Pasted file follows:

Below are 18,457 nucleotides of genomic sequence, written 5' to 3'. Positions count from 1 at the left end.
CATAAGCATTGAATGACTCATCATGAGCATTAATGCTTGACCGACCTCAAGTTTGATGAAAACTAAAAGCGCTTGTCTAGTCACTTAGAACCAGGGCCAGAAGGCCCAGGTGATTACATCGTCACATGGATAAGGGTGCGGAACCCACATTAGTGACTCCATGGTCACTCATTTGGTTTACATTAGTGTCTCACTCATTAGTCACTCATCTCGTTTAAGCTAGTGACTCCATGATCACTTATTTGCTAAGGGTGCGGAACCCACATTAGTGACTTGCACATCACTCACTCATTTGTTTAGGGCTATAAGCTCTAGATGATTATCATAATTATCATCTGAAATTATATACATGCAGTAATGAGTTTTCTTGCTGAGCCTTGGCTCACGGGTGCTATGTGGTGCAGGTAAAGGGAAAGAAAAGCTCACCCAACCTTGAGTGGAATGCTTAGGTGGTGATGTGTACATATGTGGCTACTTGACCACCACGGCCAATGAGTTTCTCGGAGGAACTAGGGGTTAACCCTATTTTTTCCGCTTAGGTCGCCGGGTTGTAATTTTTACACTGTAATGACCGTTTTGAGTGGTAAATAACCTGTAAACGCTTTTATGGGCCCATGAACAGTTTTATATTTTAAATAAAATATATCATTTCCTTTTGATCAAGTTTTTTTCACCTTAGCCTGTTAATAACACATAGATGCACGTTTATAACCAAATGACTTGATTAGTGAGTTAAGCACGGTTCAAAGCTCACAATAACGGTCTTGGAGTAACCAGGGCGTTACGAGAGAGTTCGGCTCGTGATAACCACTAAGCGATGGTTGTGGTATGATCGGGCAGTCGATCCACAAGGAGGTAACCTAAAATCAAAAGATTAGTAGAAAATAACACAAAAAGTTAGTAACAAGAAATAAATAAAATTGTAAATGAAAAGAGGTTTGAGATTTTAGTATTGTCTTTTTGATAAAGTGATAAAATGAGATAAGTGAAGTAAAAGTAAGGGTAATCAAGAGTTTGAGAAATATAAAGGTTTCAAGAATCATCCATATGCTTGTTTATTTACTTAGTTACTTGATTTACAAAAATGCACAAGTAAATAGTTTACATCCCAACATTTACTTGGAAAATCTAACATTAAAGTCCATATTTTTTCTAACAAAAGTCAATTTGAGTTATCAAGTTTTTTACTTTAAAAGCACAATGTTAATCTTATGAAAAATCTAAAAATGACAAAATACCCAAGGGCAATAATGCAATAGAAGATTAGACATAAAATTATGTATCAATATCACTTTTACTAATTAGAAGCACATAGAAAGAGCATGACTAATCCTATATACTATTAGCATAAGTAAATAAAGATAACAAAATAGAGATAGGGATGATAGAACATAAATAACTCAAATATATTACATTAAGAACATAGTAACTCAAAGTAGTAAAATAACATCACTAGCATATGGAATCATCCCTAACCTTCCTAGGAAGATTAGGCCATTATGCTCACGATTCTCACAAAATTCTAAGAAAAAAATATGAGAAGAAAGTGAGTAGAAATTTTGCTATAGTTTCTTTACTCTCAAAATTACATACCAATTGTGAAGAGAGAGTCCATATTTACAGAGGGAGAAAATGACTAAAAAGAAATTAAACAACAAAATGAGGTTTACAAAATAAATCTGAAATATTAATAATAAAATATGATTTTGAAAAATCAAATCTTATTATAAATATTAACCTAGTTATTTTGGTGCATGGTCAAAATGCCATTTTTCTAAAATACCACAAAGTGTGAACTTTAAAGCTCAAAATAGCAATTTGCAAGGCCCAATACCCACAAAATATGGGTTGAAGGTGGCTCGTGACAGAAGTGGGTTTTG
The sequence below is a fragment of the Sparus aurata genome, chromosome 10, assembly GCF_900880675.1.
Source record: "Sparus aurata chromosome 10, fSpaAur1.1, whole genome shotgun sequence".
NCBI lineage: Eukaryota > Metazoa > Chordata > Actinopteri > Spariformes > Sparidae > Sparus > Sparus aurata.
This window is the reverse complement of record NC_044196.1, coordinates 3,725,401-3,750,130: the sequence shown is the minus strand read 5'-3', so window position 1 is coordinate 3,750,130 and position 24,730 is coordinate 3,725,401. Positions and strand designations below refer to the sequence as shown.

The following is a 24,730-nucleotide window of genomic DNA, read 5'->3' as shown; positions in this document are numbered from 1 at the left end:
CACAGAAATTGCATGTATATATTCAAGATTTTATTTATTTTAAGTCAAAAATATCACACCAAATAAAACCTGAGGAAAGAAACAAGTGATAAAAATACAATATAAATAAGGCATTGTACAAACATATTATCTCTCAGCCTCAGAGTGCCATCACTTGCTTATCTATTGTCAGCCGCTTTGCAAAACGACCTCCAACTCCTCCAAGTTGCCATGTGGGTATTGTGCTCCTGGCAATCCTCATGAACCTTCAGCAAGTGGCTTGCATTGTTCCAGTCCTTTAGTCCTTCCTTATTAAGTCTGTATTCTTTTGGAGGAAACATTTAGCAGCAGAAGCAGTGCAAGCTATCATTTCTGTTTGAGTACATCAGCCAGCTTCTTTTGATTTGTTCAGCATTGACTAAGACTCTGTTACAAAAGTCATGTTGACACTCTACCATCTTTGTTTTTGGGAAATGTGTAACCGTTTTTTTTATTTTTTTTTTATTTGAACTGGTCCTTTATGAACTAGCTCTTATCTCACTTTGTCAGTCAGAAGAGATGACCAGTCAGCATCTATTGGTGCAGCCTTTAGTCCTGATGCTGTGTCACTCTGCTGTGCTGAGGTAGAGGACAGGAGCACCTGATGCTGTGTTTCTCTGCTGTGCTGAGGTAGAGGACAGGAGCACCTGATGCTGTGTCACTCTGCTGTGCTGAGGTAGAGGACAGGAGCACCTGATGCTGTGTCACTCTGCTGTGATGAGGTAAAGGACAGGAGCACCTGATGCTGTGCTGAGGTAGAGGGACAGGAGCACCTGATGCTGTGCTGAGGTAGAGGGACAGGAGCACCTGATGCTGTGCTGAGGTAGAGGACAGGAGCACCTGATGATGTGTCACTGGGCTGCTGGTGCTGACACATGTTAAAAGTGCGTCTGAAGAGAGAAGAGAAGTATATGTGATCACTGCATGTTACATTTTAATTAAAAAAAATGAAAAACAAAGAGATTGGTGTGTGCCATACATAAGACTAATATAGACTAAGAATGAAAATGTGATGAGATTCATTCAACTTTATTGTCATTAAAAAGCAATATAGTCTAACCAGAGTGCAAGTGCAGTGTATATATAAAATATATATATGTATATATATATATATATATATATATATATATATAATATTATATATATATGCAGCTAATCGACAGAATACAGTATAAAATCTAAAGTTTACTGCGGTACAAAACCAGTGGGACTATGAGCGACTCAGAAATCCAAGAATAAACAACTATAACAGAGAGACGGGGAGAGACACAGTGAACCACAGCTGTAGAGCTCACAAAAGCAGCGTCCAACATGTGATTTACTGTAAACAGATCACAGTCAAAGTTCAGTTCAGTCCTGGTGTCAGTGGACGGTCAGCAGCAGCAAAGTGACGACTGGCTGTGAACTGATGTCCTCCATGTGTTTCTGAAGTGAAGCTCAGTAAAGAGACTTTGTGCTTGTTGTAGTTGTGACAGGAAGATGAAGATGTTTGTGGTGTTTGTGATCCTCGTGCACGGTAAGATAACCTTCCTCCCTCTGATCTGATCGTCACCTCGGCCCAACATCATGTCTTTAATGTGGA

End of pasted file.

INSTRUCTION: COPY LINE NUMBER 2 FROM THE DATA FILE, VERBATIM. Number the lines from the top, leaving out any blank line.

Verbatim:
CATAAGCATTGAATGACTCATCATGAGCATTAATGCTTGACCGACCTCAAGTTTGATGAAAACTAAAAGCGCTTGTCTAGTCACTTAGAACCAGGGCCAGAAGGCCCAGGTGATTACATCGTCACATGGATAAGGGTGCGGAACCCACATTAGTGACTCCATGGTCACTCATTTGGTTTACATTAGTGTCTCACTCATTAGTCACTCATCTCGTTTAAGCTAGTGACTCCATGATCACTTATTTGCTAAGGGTGCGGAACCCACATTAGTGACTTGCACATCACTCACTCATTTGTTTAGGGCTATAAGCTCTAGATGATTATCATAATTATCATCTGAAATTATATACATGCAGTAATGAGTTTTCTTGCTGAGCCTTGGCTCACGGGTGCTATGTGGTGCAGGTAAAGGGAAAGAAAAGCTCACCCAACCTTGAGTGGAATGCTTAGGTGGTGATGTGTACATATGTGGCTACTTGACCACCACGGCCAATGAGTTTCTCGGAGGAACTAGGGGTTAACCCTATTTTTTCCGCTTAGGTCGCCGGGTTGTAATTTTTACACTGTAATGACCGTTTTGAGTGGTAAATAACCTGTAAACGCTTTTATGGGCCCATGAACAGTTTTATATTTTAAATAAAATATATCATTTCCTTTTGATCAAGTTTTTTTCACCTTAGCCTGTTAATAACACATAGATGCACGTTTATAACCAAATGACTTGATTAGTGAGTTAAGCACGGTTCAAAGCTCACAATAACGGTCTTGGAGTAACCAGGGCGTTACGAGAGAGTTCGGCTCGTGATAACCACTAAGCGATGGTTGTGGTATGATCGGGCAGTCGATCCACAAGGAGGTAACCTAAAATCAAAAGATTAGTAGAAAATAACACAAAAAGTTAGTAACAAGAAATAAATAAAATTGTAAATGAAAAGAGGTTTGAGATTTTAGTATTGTCTTTTTGATAAAGTGATAAAATGAGATAAGTGAAGTAAAAGTAAGGGTAATCAAGAGTTTGAGAAATATAAAGGTTTCAAGAATCATCCATATGCTTGTTTATTTACTTAGTTACTTGATTTACAAAAATGCACAAGTAAATAGTTTACATCCCAACATTTACTTGGAAAATCTAACATTAAAGTCCATATTTTTTCTAACAAAAGTCAATTTGAGTTATCAAGTTTTTTACTTTAAAAGCACAATGTTAATCTTATGAAAAATCTAAAAATGACAAAATACCCAAGGGCAATAATGCAATAGAAGATTAGACATAAAATTATGTATCAATATCACTTTTACTAATTAGAAGCACATAGAAAGAGCATGACTAATCCTATATACTATTAGCATAAGTAAATAAAGATAACAAAATAGAGATAGGGATGATAGAACATAAATAACTCAAATATATTACATTAAGAACATAGTAACTCAAAGTAGTAAAATAACATCACTAGCATATGGAATCATCCCTAACCTTCCTAGGAAGATTAGGCCATTATGCTCACGATTCTCACAAAATTCTAAGAAAAAAATATGAGAAGAAAGTGAGTAGAAATTTTGCTATAGTTTCTTTACTCTCAAAATTACATACCAATTGTGAAGAGAGAGTCCATATTTACAGAGGGAGAAAATGACTAAAAAGAAATTAAACAACAAAATGAGGTTTACAAAATAAATCTGAAATATTAATAATAAAATATGATTTTGAAAAATCAAATCTTATTATAAATATTAACCTAGTTATTTTGGTGCATGGTCAAAATGCCATTTTTCTAAAATACCACAAAGTGTGAACTTTAAAGCTCAAAATAGCAATTTGCAAGGCCCAATACCCACAAAATATGGGTTGAAGGTGGCTCGTGACAGAAGTGGGTTTTG